two women wearing hijabs looking at a computer I found one at a local academy available from 8pm with basketball and badminton facilities that were charged by the hour. I wasn’t sure if women would be interested in these two sports or if they would even turn up, but I decided to pay for it myself if they weren’t able to share the cost. As it happens word spread and soon there were women phoning me about availability. The results were phenomenal, not only did the women enjoy the sessions, I witnessed such a change in their disposition. At first some were hesitant and nervous to join in but very quickly started smiling and laughing as they furiously chased around for the ball. I was no basketball professional and we didn’t strictly play by the rules, at one point there was some wrestling going on as several women all went for the ball at once ended up rolling around the floor laughing. The happiness that spread into the atmosphere was cathartic. We all got to know each other and shared each other’s troubles and some days the group just wanted to talk.

Regarding representation of Muslim women in professional sport, we are starting to see progress. For instance, in the 2023 Women’s World Cup, we saw Nouhaila Benzina, who plays for the Moroccan national team, as the first player to wear a hijab on the pitch at a world cup. The FIFA 2023 computer game has also updated Benzina to be shown wearing her hijab.

What does the research say?

Well there isn’t much to be frank! Even Sport England only refers to an Active Lives survey combining two years’ worth of data between 2016 and 2018, observing lower levels of physical activity of Adults (16+) in Asian adults of Muslim faith (40%) compared to those from ethnic backgrounds but no statistical analysis regarding Muslim women. In fact, a general search on the Internet reveals little in the way of any studies at all. How then I question, can Sport England ever hope to achieve ‘everyone in England regardless of their age, background or level of ability to feel able to take part in sport and physical activity.’ I do note however that the strategy for 2021 and beyond is up for consultation. Therefore I would encourage anyone reading this to join the discussion on how to shape Sport England’s future strategy, as will I.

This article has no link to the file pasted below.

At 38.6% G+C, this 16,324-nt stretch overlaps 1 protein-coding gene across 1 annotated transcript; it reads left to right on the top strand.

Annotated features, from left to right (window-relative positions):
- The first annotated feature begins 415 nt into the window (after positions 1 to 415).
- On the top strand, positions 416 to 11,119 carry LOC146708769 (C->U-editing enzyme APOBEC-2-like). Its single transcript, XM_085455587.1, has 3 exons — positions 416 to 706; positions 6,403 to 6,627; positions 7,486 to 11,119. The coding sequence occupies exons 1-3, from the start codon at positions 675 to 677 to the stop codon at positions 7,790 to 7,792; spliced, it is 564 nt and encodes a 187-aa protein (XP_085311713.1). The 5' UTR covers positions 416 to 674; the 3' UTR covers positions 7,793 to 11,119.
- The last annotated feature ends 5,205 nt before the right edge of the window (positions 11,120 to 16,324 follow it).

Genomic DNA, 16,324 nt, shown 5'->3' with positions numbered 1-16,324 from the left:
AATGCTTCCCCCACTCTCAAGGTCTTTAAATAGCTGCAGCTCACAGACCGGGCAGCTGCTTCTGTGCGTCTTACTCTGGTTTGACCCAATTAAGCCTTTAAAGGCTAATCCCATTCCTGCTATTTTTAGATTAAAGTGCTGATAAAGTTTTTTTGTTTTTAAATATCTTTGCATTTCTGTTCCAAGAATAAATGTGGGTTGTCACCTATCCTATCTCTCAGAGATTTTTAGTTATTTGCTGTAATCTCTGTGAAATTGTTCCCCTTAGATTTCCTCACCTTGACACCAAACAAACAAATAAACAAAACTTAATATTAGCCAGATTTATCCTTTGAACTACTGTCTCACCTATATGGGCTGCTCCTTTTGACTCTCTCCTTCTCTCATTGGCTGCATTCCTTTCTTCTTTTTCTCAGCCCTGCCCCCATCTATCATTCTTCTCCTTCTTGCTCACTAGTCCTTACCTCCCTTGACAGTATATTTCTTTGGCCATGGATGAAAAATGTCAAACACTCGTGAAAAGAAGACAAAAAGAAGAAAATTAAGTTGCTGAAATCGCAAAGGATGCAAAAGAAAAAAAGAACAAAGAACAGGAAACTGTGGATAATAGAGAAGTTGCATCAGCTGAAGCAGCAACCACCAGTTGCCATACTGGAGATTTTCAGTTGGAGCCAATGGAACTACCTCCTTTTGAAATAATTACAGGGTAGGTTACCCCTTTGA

2 girls running on an athletics track with hijabs In conclusion, there are many factors affecting Muslim women’s participation in sport. These are the lack of appropriate facilities, lack of diverse activities and lack of focus. A lot of work needs to be done to get anywhere near where we need to be. I will certainly be engaging with Sport England to take this forward as I would love to see opportunities for Muslim women to have dedicated spaces in gyms and swimming pools where they can go and remove their headscarves without having to pay over the price to do it. More attention to detail needs to be made and by this I’m not saying Muslim women need space for themselves, they are happy to participate in women only areas. Surely this should prompt our nation to do more for women and sport. As things shift, I look forward to change and the possibilities it might bring but I know we Muslim women need to be part of the change and we cannot be complacent not only for ourselves but for our future generations.

Explore more articles in this collection of Women in sport.